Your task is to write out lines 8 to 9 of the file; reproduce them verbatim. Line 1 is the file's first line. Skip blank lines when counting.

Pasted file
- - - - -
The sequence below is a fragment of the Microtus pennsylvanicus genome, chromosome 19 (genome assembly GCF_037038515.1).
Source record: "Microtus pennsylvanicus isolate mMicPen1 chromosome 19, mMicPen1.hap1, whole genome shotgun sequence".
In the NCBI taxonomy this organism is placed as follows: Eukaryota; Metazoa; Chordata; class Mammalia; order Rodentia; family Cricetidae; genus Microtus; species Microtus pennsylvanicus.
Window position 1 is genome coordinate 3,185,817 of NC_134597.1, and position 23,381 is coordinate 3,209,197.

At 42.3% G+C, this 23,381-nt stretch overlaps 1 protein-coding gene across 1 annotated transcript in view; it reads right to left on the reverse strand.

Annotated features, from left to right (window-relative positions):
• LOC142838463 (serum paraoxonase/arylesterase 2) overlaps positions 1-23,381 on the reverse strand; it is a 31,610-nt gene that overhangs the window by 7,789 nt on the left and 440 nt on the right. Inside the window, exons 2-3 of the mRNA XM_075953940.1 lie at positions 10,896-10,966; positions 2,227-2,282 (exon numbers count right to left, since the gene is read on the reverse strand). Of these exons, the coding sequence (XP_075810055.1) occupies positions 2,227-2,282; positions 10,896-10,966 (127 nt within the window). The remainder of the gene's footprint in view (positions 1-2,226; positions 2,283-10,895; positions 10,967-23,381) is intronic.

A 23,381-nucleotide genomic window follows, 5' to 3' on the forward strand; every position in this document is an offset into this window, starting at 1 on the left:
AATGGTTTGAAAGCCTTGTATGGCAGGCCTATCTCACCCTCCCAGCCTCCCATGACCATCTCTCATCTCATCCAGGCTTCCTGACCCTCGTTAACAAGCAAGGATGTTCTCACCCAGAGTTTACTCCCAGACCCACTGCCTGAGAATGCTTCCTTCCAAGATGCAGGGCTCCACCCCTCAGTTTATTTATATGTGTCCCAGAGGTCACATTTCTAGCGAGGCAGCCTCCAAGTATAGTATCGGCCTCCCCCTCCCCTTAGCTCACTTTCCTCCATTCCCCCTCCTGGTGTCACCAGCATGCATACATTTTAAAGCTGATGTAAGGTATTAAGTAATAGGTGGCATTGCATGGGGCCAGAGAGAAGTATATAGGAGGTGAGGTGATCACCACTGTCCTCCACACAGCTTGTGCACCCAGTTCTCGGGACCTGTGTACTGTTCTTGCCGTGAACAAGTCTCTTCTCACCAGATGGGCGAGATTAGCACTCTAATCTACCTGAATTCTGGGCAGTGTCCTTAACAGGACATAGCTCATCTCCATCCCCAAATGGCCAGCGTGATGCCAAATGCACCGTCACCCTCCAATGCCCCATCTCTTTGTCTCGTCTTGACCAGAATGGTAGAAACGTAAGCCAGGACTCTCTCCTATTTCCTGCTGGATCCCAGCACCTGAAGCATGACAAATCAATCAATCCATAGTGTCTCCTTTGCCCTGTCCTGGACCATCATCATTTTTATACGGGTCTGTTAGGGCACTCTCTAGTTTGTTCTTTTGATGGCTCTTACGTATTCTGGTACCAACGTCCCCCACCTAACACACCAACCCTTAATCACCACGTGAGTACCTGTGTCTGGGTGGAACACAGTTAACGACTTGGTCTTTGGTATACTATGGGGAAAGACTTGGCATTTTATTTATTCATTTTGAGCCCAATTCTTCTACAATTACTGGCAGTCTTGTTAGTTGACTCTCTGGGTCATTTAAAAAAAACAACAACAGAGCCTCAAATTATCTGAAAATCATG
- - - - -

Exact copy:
A 23,381-nucleotide genomic window follows, 5' to 3' on the forward strand; every position in this document is an offset into this window, starting at 1 on the left:
AATGGTTTGAAAGCCTTGTATGGCAGGCCTATCTCACCCTCCCAGCCTCCCATGACCATCTCTCATCTCATCCAGGCTTCCTGACCCTCGTTAACAAGCAAGGATGTTCTCACCCAGAGTTTACTCCCAGACCCACTGCCTGAGAATGCTTCCTTCCAAGATGCAGGGCTCCACCCCTCAGTTTATTTATATGTGTCCCAGAGGTCACATTTCTAGCGAGGCAGCCTCCAAGTATAGTATCGGCCTCCCCCTCCCCTTAGCTCACTTTCCTCCATTCCCCCTCCTGGTGTCACCAGCATGCATACATTTTAAAGCTGATGTAAGGTATTAAGTAATAGGTGGCATTGCATGGGGCCAGAGAGAAGTATATAGGAGGTGAGGTGATCACCACTGTCCTCCACACAGCTTGTGCACCCAGTTCTCGGGACCTGTGTACTGTTCTTGCCGTGAACAAGTCTCTTCTCACCAGATGGGCGAGATTAGCACTCTAATCTACCTGAATTCTGGGCAGTGTCCTTAACAGGACATAGCTCATCTCCATCCCCAAATGGCCAGCGTGATGCCAAATGCACCGTCACCCTCCAATGCCCCATCTCTTTGTCTCGTCTTGACCAGAATGGTAGAAACGTAAGCCAGGACTCTCTCCTATTTCCTGCTGGATCCCAGCACCTGAAGCATGACAAATCAATCAATCCATAGTGTCTCCTTTGCCCTGTCCTGGACCATCATCATTTTTATACGGGTCTGTTAGGGCACTCTCTAGTTTGTTCTTTTGATGGCTCTTACGTATTCTGGTACCAACGTCCCCCACCTAACACACCAACCCTTAATCACCACGTGAGTACCTGTGTCTGGGTGGAACACAGTTAACGACTTGGTCTTTGGTATACTATGGGGAAAGACTTGGCATTTTATTTATTCATTTTGAGCCCAATTCTTCTACAATTACTGGCAGTCTTGTTAGTTGACTCTCTGGGTCATTTAAAAAAAACAACAACAGAGCCTCAAATTATCTGAAAATCATG